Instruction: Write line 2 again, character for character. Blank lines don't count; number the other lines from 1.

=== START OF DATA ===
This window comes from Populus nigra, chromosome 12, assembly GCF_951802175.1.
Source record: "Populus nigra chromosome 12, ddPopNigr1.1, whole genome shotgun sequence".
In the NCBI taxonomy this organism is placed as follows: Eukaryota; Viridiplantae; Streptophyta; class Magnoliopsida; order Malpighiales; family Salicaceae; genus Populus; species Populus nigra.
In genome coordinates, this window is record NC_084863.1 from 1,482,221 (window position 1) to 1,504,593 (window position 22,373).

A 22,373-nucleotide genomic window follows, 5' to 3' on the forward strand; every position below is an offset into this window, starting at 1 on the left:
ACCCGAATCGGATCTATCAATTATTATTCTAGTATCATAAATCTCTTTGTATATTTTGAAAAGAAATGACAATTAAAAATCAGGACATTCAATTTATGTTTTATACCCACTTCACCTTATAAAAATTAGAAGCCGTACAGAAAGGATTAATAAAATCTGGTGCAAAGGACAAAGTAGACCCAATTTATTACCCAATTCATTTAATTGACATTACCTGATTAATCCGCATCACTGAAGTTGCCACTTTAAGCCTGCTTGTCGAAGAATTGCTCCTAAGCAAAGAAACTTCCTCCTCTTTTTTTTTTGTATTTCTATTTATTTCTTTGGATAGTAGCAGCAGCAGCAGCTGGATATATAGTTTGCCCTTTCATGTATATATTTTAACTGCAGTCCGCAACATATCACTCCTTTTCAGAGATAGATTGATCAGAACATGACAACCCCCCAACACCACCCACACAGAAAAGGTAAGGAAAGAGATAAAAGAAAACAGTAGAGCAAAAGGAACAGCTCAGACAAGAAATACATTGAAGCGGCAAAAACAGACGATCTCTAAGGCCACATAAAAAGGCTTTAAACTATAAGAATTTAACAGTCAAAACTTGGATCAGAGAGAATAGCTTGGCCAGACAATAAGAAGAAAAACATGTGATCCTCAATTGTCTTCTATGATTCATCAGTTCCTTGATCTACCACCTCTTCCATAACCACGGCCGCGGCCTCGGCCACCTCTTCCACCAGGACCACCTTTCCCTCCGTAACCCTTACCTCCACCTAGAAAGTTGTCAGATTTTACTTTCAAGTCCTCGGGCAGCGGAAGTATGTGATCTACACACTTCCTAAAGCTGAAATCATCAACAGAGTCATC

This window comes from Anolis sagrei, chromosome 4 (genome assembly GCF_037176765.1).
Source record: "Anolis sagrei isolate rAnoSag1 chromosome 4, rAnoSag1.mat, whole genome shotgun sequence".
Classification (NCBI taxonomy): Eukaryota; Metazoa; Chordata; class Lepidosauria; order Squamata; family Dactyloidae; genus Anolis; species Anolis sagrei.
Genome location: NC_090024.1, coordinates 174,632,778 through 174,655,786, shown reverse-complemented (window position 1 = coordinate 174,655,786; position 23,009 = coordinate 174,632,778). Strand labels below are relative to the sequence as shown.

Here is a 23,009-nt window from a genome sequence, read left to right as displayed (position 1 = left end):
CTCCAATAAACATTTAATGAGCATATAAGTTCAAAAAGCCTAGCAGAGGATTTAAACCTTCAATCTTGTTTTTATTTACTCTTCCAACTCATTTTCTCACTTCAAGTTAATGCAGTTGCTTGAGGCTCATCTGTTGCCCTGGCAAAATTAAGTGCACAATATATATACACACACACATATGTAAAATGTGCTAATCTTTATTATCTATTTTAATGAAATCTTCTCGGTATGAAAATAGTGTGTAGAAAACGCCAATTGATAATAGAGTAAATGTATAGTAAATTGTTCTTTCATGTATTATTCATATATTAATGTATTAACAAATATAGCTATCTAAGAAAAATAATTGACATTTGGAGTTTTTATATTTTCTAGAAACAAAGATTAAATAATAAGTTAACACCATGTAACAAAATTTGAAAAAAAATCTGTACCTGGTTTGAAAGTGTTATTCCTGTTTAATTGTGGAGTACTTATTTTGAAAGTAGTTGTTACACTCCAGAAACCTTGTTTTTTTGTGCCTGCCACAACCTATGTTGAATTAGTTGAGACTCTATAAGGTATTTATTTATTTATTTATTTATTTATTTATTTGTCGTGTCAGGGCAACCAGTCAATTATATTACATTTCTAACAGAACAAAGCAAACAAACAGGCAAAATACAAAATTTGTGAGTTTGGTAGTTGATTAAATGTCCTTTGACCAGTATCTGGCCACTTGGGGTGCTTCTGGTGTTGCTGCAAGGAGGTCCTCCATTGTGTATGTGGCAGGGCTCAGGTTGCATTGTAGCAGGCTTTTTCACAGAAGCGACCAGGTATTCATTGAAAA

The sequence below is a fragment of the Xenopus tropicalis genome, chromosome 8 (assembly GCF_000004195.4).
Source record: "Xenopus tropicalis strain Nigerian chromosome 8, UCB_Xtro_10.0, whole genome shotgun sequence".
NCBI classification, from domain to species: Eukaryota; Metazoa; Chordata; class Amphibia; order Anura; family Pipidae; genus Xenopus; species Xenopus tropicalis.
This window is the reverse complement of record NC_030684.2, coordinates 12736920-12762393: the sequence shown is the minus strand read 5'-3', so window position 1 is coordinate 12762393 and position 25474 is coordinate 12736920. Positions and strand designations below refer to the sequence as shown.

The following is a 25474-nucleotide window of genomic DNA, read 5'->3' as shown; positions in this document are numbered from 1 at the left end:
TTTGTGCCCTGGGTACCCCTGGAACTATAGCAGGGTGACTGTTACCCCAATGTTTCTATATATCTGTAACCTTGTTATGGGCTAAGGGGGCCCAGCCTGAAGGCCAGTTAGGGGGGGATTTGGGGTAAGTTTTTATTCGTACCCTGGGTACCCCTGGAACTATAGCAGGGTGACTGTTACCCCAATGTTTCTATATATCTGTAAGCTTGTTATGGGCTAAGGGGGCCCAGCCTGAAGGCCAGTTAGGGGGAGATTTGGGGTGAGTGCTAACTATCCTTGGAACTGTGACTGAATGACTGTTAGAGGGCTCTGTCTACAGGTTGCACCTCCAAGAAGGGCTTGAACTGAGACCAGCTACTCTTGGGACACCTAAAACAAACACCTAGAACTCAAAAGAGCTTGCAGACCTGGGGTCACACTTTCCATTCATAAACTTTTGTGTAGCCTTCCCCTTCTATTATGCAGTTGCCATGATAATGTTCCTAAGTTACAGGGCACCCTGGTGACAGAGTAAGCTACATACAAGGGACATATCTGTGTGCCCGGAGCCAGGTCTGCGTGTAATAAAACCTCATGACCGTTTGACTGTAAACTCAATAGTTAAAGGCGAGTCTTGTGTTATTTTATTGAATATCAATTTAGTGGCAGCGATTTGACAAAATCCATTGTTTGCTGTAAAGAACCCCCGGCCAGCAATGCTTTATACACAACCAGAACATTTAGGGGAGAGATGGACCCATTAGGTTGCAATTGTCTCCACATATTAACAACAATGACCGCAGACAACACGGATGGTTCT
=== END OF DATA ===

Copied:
Source record: "Populus nigra chromosome 12, ddPopNigr1.1, whole genome shotgun sequence".